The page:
What happens when a militant organization fighting a revolution for over 50 years in remote tropical jungles suddenly has to adapt to the largely urban and increasingly digital world of modern politics?
- Former FARC guerrillas are using social media to communicate with one another, the media and ordinary Colombians.
- As civilian politicians, FARC leaders rely on social media platforms to campaign on social justice issues.
- Low connectivity keeps the poorest Colombians off the tech grid. They are the FARC’s natural constituency.
Dawn breaks in Icononzo, a cold and isolated place high in the Andes mountains of central Colombia, and a decades-long hideout of the Revolutionary Armed Forces of Colombia (FARC). It looks like a farming settlement in the making more than a rebel campsite or a former battlefield. The ground is muddy, and structures are being built on freshly cleared land. Gregory, a seasoned combatant of FARC’s Antonio Nariño Front, steps out of his newly built, 19 by 13 foot prefab house to greet me. He is holding a smartphone.
“Waking up at 5:00 a.m. to read the news on our phones has become our new calisthenics,” Gregory says. He is referring to the strict physical routine he kept as a guerrilla living in remote military-style camps. Pointing at his shiny Samsung S7, he says, “The first and last thing we now do every day day is check this thing to see what’s happening in the world, and read any communication that our comrades send through WhatsApp.”
This is the first smartphone Gregory has ever owned. Only a few months ago, when he was still a guerilla, possession of a trackable communications device would have been suicidal.
The FARC, a highly disciplined and hermetic Marxist organization with roots in the landless peasants’ movement of the 1950s, waged war on the Colombian establishment for more than five decades. The confrontation exacted a terrible price. At least 220,000 Colombians died over a period of five decades, while around 7 million were displaced from their homes.
Violent clashes peaked in the early 2000s as the government stepped up its offensive against the rebels, but by 2010 a stalemate had been reached: It was no longer possible for the rebels to topple the government; nor could the government reasonably aspire to defeat the guerrillas militarily.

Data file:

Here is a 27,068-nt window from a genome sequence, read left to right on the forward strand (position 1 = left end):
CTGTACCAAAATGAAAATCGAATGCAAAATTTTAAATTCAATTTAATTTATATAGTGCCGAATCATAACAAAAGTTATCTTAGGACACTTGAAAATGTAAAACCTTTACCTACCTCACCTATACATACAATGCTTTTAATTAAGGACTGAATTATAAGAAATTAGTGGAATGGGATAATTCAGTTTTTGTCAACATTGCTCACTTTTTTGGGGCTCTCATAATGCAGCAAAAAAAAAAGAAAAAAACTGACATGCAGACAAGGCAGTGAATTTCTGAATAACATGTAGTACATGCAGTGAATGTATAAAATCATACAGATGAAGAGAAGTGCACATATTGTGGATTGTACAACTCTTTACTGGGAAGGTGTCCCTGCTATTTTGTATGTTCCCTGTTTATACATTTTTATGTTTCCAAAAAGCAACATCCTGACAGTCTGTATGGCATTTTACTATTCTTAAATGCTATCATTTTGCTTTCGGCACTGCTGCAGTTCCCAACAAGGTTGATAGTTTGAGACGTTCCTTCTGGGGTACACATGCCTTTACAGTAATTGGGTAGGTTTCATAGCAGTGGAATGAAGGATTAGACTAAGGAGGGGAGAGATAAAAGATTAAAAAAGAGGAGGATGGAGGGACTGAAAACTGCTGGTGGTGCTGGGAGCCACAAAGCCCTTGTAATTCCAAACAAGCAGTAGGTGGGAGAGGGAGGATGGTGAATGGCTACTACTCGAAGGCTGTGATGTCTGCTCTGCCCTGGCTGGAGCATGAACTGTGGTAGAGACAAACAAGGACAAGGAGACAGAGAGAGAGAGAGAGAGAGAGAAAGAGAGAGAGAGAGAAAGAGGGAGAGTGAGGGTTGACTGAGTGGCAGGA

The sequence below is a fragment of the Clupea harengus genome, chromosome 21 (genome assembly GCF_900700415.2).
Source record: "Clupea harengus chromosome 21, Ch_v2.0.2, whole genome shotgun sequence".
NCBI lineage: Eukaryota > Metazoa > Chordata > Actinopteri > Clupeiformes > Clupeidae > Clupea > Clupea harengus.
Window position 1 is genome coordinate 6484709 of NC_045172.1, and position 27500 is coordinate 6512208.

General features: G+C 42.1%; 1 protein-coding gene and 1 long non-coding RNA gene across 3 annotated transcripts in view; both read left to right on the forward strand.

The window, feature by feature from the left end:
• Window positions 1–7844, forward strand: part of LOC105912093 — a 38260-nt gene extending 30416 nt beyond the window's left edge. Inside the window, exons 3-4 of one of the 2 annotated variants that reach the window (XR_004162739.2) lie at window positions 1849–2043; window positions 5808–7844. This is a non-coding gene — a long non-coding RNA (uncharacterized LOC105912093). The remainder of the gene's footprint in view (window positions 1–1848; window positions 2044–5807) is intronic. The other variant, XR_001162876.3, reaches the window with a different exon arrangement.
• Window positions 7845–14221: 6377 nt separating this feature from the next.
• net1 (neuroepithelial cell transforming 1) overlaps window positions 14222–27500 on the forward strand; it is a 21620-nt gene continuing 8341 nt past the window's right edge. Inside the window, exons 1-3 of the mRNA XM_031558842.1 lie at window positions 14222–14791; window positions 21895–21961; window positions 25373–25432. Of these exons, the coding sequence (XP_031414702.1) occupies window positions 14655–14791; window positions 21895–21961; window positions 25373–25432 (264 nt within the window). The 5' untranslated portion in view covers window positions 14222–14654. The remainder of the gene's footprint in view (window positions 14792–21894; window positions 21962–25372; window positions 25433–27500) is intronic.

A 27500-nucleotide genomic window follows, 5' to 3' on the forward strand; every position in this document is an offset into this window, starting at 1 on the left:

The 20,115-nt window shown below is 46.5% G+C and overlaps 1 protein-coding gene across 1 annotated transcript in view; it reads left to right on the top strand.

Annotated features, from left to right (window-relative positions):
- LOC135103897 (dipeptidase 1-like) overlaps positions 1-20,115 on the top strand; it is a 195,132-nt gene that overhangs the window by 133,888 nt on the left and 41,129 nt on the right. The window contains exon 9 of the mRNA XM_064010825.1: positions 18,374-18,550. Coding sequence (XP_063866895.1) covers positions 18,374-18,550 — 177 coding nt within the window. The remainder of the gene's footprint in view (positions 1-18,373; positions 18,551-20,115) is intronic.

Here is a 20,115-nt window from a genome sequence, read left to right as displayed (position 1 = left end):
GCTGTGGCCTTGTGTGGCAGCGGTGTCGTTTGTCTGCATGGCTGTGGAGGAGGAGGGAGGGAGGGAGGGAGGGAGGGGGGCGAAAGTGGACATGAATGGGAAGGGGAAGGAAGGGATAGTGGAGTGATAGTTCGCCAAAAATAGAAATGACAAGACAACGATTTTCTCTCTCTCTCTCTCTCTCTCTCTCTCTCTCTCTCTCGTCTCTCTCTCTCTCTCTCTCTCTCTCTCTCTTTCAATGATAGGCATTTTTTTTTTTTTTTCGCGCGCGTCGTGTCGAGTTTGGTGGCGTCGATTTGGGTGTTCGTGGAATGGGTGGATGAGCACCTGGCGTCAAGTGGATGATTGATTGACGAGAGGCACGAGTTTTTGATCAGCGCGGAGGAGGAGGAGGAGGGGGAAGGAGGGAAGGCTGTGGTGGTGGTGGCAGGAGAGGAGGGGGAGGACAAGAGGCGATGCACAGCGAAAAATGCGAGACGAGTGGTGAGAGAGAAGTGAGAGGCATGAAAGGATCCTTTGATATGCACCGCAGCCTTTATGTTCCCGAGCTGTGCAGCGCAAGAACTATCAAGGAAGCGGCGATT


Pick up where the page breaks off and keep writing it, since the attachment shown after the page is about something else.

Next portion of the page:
On September 27, 2016, after four years of peace negotiations, Colombian president Juan Manuel Santos and FARC commander-in-chief Rodrigo Londoño, aka Timochenko, signed a peace treaty and shook hands on national television, in a reconciliation that marked the official end of a bloody conflict. A few months earlier this would have been unthinkable. Colombia had been a country long accustomed to an unending war.
After the ceasefire, things changed rapidly in Colombia: rebel units all over the country broke up their campsites and began transitioning to civilian life. The FARC began preparing their entry into peaceful, legal politics.
For demobilised FARC guerillas, the most immediate challenge during the disarmament process was to remain alert for security risks. Memories of the government-sponsored death squads of the 1980s were still fresh. To pre-empt the risk of assassination, the demobilising FARC combatants used WhatsApp and Facebook to establish chains of communication with journalists and human rights NGOs, so that they could send out real time alerts when they detected a security threat.
Despite isolated violations of the peace accord since, with at least five guerrillas assassinated in 2016, the government and the former FARC fighters have decided to trust that the death squads will not resume committing massacres in the notorious style of the 1980s.
Meanwhile, the FARC is focusing on the challenges of entering mainstream politics and becoming relevant players in the electoral arena.